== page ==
This is their mission:
Since August 2005, We Feel Fine has been harvesting human feelings from a large number of weblogs. Every few minutes, the system searches the world's newly posted blog entries for occurrences of the phrases "I feel" and "I am feeling". When it finds such a phrase, it records the full sentence, up to the period, and identifies the "feeling" expressed in that sentence (e.g. sad, happy, depressed, etc.). Because blogs are structured in largely standard ways, the age, gender, and geographical location of the author can often be extracted and saved along with the sentence, as can the local weather conditions at the time the sentence was written. All of this information is saved.
The result is a database of several million human feelings, increasing by 15,000 - 20,000 new feelings per day. Using a series of playful interfaces, the feelings can be searched and sorted across a number of demographic slices, offering responses to specific questions like: do Europeans feel sad more often than Americans? Do women feel fat more often than men? Does rainy weather affect how we feel? What are the most representative feelings of female New Yorkers in their 20s? What do people feel right now in Baghdad? What were people feeling on Valentine's Day? Which are the happiest cities in the world? The saddest? And so on.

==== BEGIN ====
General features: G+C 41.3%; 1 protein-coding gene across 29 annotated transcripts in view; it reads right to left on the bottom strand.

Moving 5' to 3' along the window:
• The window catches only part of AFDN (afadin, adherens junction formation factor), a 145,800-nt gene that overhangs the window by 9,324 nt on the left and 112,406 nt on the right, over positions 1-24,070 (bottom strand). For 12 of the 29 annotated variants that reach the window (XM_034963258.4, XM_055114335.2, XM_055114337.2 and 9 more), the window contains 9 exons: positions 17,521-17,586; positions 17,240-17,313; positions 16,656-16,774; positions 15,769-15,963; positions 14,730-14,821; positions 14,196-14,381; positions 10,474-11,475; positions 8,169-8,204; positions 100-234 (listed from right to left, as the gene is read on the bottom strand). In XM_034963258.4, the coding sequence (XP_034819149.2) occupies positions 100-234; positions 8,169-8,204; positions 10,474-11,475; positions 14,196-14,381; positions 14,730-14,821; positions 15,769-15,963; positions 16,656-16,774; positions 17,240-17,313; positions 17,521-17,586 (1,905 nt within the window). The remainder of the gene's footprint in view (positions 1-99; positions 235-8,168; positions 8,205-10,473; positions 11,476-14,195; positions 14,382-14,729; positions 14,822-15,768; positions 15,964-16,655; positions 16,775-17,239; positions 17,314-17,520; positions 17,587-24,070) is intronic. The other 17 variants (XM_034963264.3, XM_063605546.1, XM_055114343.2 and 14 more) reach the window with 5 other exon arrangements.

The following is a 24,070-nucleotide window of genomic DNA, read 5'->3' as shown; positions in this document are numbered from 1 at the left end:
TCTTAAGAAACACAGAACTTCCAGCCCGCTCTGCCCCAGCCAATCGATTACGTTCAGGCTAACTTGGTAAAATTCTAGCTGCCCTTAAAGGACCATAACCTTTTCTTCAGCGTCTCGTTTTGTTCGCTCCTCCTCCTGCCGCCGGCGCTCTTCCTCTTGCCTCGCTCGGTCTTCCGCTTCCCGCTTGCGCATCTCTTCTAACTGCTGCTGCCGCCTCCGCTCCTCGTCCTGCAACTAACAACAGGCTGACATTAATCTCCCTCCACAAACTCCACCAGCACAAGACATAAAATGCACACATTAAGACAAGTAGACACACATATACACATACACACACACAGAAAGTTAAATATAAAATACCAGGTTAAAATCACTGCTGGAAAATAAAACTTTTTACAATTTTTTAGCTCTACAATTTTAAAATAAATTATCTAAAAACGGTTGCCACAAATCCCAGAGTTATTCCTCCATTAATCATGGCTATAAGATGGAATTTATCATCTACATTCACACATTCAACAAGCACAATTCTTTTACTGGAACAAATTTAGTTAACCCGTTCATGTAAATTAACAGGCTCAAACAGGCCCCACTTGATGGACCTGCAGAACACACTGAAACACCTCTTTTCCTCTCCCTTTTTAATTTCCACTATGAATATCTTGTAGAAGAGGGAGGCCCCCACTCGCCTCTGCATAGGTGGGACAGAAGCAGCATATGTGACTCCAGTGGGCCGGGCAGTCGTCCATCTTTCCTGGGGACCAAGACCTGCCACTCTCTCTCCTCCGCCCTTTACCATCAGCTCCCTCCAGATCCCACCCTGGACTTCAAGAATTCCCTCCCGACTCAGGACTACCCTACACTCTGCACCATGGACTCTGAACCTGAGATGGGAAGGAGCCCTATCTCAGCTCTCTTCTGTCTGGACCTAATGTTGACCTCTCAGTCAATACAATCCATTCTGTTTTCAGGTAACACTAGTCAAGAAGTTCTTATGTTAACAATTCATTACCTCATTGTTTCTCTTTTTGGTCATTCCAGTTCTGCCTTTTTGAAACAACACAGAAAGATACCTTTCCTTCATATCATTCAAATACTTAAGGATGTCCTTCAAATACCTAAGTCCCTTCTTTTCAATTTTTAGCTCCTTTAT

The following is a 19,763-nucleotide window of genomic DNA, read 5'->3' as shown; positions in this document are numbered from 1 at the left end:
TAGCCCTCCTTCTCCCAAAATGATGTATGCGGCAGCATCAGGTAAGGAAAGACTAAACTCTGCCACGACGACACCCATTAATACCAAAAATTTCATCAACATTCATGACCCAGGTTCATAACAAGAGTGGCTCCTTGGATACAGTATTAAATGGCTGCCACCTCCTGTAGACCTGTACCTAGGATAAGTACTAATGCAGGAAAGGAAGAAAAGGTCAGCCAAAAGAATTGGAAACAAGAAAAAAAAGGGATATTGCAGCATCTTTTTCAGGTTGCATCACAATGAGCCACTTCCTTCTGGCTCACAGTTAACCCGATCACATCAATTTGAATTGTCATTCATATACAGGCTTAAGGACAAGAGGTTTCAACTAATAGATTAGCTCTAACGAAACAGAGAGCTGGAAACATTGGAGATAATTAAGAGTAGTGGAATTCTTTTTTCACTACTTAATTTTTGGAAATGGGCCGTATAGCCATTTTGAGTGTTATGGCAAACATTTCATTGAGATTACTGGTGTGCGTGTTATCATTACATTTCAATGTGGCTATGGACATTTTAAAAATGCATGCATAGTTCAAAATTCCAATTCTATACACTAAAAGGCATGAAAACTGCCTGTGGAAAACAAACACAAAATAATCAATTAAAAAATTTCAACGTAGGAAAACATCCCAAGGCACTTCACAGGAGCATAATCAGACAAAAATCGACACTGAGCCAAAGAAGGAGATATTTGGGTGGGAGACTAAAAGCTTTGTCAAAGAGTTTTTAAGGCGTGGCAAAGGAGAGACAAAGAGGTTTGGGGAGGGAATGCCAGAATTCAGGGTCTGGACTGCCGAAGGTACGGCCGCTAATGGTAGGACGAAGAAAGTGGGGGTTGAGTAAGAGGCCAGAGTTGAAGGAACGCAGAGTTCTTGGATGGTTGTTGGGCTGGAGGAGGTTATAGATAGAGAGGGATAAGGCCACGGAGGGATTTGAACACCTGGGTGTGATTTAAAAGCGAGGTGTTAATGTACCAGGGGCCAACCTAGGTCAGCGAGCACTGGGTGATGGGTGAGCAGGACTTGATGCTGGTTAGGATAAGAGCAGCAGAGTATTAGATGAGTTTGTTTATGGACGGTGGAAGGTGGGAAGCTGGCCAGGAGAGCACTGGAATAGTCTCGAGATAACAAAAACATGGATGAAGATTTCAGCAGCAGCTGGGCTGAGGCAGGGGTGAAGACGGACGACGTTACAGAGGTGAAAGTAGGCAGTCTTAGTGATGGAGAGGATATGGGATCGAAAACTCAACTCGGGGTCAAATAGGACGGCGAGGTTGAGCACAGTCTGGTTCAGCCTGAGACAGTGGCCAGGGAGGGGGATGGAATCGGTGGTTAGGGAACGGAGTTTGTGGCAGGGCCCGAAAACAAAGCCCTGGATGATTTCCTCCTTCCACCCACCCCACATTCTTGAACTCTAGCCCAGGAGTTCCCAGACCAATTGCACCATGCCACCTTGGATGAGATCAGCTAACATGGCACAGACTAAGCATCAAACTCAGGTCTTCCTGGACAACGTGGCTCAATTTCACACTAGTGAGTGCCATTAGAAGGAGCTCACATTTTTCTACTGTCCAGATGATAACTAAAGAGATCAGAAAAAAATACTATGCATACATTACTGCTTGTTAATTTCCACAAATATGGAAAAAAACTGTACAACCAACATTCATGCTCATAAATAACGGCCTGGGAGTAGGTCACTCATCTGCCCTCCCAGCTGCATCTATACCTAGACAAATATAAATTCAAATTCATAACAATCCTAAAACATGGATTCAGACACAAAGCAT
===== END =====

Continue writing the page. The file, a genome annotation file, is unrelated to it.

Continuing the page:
An interesting website and Jonathan Harris! I think he made another application called Univerce which did a simular thing! Maybe we could look at something like this for creative Tallis!
I love Jonathan Harris' work. You can watch a great video of him talking at one of the TED conferences:
The man's a genius.
Maybe we could collect the emotions of the school over a period of time and present the information in a visual form? Perhaps this could even be mapped on the site. Independent Photography, now called Stream, commissioned a project like this on the peninsula site. I think they used GPS to track locations of people walking around the site and some kind of monitor to measure emotional responses. This then generated an emotional map of the area. here's the link:
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